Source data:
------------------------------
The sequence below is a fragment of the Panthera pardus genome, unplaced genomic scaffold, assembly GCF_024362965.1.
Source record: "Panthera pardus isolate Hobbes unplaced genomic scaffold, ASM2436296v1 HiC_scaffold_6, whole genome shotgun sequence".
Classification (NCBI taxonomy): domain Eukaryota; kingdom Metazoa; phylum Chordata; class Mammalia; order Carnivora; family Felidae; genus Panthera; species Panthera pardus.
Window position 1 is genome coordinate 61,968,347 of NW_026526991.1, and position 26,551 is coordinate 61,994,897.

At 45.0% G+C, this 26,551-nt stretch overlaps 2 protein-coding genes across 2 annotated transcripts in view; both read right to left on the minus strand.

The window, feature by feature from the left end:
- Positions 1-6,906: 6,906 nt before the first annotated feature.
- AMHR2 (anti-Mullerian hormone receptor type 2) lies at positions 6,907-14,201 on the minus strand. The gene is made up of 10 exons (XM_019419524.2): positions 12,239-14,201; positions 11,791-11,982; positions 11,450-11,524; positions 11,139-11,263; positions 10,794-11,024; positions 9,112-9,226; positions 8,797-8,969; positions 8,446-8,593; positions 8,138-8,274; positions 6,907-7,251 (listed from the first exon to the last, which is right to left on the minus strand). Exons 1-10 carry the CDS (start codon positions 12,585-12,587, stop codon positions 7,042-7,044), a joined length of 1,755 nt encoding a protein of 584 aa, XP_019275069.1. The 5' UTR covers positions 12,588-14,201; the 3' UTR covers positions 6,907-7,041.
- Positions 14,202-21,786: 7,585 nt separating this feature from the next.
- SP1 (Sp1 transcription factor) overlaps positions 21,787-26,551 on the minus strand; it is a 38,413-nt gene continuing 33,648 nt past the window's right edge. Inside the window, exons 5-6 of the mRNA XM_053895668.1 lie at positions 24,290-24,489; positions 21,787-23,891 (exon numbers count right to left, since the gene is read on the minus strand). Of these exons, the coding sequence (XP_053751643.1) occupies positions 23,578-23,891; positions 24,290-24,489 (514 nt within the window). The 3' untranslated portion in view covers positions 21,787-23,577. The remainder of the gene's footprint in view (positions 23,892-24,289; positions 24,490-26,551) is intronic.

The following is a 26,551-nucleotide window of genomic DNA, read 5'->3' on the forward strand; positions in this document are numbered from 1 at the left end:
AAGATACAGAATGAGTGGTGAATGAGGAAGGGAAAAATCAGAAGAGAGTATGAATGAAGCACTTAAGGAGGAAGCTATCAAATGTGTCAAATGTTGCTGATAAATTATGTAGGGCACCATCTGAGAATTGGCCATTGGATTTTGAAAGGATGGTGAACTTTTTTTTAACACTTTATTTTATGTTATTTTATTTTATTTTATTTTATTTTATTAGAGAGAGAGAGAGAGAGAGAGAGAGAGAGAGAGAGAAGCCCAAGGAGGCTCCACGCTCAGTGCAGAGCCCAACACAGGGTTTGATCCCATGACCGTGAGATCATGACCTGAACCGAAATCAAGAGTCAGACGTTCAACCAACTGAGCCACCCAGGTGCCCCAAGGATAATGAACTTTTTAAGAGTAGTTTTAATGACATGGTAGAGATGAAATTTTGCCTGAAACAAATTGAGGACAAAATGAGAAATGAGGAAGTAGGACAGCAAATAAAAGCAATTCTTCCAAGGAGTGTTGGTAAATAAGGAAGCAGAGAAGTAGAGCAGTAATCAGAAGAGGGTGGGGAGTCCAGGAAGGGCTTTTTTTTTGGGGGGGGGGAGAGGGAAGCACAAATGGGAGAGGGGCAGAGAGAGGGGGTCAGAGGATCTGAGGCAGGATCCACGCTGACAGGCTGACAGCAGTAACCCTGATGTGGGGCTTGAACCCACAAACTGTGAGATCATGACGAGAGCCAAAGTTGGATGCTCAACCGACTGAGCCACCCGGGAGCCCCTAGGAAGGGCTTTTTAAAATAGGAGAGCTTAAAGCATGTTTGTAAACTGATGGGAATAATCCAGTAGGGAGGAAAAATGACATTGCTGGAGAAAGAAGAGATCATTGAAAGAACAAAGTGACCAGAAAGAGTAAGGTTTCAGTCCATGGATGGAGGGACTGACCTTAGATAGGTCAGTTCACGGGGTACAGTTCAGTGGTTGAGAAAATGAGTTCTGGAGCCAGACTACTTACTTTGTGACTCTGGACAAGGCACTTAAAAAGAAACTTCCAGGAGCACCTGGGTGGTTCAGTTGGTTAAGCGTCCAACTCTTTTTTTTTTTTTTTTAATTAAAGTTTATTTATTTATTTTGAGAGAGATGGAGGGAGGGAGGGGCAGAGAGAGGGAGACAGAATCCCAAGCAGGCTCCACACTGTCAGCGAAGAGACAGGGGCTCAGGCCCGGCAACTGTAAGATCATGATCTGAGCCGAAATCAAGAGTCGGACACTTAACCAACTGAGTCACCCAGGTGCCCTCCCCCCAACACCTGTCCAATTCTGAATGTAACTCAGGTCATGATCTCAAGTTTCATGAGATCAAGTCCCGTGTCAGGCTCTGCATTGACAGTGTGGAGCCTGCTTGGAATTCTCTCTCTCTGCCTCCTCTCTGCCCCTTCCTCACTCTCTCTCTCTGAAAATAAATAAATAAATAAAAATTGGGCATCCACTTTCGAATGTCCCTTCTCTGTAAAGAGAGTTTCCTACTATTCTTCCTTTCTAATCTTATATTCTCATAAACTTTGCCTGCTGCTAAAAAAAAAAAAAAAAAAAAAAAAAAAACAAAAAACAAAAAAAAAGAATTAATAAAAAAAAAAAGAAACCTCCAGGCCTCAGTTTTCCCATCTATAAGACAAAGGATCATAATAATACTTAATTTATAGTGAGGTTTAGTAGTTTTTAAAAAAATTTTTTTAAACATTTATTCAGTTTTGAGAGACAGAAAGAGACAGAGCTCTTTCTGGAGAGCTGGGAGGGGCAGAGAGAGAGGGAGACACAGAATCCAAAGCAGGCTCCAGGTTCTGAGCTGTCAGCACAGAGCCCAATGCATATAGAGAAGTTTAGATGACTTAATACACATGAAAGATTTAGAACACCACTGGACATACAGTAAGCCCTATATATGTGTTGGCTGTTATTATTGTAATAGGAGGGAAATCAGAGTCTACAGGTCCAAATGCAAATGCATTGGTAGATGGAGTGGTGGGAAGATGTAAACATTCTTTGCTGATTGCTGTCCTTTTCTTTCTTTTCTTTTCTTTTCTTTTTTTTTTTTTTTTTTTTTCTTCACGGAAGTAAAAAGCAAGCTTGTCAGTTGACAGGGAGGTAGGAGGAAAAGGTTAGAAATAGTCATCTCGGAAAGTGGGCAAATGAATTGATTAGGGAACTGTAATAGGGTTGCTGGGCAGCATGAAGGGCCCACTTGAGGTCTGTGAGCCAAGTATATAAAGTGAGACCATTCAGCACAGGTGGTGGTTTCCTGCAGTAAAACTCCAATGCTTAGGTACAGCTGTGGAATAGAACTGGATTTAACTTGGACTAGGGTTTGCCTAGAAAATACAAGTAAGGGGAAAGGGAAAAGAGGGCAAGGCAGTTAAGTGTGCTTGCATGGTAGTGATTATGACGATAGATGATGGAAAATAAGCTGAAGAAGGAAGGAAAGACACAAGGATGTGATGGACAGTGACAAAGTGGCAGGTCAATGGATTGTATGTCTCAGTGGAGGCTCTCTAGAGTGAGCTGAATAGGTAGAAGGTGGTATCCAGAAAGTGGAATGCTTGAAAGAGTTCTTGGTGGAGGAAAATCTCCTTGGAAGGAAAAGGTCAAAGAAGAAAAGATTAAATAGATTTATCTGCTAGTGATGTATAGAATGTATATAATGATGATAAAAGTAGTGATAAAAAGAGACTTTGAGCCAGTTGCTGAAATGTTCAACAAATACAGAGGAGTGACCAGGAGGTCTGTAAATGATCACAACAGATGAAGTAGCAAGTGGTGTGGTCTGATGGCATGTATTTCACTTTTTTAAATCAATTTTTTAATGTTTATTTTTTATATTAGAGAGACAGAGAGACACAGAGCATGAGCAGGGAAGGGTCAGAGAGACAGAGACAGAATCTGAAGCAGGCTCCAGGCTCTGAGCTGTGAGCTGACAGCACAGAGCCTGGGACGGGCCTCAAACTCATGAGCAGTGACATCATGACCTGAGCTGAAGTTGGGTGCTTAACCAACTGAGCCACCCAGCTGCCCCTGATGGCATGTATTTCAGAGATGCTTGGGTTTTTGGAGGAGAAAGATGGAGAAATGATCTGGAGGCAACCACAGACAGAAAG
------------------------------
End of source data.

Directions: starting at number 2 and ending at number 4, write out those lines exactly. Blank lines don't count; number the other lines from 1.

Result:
Source record: "Panthera pardus isolate Hobbes unplaced genomic scaffold, ASM2436296v1 HiC_scaffold_6, whole genome shotgun sequence".
Classification (NCBI taxonomy): domain Eukaryota; kingdom Metazoa; phylum Chordata; class Mammalia; order Carnivora; family Felidae; genus Panthera; species Panthera pardus.
Window position 1 is genome coordinate 61,968,347 of NW_026526991.1, and position 26,551 is coordinate 61,994,897.